I disagree. Human nature has not changed. The Bible is about human nature: how some revel in it, and how some seek a higher way to live.

    • #16
  17. iWe Coolidge
    iWe
    @iWe

    I might look at it historically. There were thousands of Bronze Age peoples and cultures. But only one of them survived, with very surprising fidelity to the founding text, to the present day. That is one heck of an anomaly, don’t you think?

    More than that: Christianity and Islam both came from this same text. If this text is like all the others, then why was it so much more influential?

    • #17
  18. iWe Coolidge
    iWe
    @iWe

    Skyler (View Comment):
    Cutting off a foreskin to please a god is barbaric

    Where does the text say it is done to please a god?

    The Torah is not a pagan religion, where we make rain dances and sacrifice because the deity is hungry or angry. The purpose of my faith is to improve ourselves, and it allows for, and leads to, investing in other people as well as a relationship with G-d. This is why the Torah has timeless value.

    We know what the alternatives are: paganism with cannibalism and human sacrifice. Or godless governments that wield Great Leaps Forward and Guillotines and Gulags, killing hundreds of millions of people – because to them, there is no such thing as a soul.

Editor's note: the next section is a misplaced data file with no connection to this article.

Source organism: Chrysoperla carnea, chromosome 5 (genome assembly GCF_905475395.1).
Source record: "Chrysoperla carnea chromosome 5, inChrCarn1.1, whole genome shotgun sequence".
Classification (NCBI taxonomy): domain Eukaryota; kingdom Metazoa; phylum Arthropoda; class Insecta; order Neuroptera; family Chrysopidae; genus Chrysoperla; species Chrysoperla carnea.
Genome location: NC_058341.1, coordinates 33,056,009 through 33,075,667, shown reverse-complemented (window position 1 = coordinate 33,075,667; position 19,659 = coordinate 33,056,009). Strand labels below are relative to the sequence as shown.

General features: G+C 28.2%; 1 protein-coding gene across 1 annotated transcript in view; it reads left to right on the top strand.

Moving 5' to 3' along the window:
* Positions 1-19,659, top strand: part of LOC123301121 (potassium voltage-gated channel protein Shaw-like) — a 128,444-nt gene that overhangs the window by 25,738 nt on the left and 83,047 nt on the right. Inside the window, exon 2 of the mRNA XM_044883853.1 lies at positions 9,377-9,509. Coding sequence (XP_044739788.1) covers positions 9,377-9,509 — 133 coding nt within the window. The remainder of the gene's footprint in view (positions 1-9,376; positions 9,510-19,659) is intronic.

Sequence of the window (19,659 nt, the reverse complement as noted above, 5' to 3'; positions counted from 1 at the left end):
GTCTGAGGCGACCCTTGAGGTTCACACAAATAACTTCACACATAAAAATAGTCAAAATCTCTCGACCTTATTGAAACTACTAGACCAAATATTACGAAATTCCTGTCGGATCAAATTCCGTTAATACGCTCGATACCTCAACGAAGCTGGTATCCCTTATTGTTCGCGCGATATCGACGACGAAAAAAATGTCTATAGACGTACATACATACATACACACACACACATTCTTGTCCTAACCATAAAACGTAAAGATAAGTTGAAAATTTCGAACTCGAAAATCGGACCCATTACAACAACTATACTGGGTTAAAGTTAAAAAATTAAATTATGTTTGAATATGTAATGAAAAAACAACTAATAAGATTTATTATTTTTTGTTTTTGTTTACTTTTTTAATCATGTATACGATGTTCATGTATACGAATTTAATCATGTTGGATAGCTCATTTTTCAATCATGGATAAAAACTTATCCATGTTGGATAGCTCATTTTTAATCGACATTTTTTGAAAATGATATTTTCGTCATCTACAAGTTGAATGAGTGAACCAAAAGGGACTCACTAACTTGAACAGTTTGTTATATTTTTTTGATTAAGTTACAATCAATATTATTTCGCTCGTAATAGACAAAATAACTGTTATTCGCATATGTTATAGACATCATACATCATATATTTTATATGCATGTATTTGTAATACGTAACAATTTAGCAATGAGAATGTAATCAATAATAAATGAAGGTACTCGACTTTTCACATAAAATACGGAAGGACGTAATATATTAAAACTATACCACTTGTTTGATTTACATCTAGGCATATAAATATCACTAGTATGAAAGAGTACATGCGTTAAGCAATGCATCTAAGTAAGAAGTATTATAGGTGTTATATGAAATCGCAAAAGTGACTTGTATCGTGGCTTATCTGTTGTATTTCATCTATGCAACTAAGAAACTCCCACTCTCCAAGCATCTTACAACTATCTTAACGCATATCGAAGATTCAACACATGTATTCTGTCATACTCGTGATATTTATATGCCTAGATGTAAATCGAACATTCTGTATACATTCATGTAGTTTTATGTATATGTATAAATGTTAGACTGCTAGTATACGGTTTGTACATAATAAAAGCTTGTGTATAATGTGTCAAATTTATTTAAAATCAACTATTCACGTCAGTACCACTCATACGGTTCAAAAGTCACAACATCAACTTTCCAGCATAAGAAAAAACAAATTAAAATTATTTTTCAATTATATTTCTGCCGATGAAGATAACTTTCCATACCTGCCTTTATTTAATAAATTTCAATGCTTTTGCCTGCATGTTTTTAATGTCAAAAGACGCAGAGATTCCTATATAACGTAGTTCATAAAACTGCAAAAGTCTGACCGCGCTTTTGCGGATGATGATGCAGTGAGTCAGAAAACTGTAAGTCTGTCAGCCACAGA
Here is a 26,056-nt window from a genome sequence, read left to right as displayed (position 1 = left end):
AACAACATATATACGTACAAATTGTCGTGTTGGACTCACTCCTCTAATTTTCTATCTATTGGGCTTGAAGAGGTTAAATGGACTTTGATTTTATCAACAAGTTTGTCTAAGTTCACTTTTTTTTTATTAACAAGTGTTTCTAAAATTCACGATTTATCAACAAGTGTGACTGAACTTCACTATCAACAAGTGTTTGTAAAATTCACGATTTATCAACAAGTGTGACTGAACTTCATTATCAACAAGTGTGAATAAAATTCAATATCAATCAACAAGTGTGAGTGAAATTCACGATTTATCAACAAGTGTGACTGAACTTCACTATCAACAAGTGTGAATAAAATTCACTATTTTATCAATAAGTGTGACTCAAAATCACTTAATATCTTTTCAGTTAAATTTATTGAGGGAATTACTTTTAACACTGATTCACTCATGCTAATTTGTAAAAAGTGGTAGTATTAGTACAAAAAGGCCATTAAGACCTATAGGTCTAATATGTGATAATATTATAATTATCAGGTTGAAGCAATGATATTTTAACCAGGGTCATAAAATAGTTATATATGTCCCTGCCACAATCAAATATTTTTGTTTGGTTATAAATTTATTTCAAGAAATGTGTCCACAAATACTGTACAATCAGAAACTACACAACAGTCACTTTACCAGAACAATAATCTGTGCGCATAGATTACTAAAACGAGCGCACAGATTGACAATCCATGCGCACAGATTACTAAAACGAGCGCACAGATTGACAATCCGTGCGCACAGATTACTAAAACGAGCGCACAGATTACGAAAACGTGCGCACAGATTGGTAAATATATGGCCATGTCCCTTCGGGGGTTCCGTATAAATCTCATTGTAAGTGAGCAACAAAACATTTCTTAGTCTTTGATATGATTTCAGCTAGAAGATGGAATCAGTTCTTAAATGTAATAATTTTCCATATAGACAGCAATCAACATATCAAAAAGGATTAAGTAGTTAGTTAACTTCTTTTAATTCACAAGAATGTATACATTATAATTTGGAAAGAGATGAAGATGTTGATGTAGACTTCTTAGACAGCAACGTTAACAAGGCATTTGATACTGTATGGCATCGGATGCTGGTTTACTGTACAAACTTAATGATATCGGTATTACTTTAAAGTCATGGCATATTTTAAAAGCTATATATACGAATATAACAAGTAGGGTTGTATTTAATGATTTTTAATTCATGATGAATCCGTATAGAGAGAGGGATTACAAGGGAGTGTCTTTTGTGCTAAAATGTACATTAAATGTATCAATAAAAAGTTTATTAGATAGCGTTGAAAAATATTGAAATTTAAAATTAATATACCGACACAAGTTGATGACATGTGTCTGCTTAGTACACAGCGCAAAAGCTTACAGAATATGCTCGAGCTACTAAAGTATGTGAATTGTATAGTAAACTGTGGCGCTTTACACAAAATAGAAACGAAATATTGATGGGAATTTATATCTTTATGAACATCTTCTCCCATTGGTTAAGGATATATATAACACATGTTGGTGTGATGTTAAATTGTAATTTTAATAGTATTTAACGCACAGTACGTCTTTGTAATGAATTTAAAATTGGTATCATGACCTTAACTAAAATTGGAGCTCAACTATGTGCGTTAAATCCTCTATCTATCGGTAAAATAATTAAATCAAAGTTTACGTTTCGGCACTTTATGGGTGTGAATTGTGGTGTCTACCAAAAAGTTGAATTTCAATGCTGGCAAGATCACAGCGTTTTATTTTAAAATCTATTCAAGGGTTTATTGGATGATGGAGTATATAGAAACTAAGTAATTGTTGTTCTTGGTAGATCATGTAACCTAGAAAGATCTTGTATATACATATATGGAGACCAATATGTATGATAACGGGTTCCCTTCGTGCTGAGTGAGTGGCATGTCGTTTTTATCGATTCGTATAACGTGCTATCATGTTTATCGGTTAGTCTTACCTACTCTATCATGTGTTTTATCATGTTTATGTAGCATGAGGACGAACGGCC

This is absolutely apropos to a political site. Our assumptions about the value of human life are critical to the decisions we make about governance and freedom.

    • #18
  19. Arahant Member
    Arahant
    @Arahant

    iWe (View Comment):

    Skyler (View Comment):
    Cutting off a foreskin to please a god is barbaric

    Where does the text say it is done to please a god?

    The Torah is not a pagan religion, where we make rain dances and sacrifice because the deity is hungry or angry. The purpose of my faith is to improve ourselves, and it allows for, and leads to, investing in other people as well as a relationship with G-d. This is why the Torah has timeless value.

    We know what the alternatives are: paganism with cannibalism and human sacrifice. Or godless governments that wield Great Leaps Forward and Guillotines and Gulags, killing hundreds of millions of people – because to them, there is no such thing as a soul.

    This is absolutely apropos to a political site. Our assumptions about the value of human life are critical to the decisions we make about governance and freedom.

    Amen!

    • #19
  20. Skyler Coolidge
    Skyler
    @Skyler

    iWe: The text is simple enough: G-d threatens Moses’ life.

     

    iWe (View Comment):

    Where does the text say it is done to please a god?

     

     

    • #20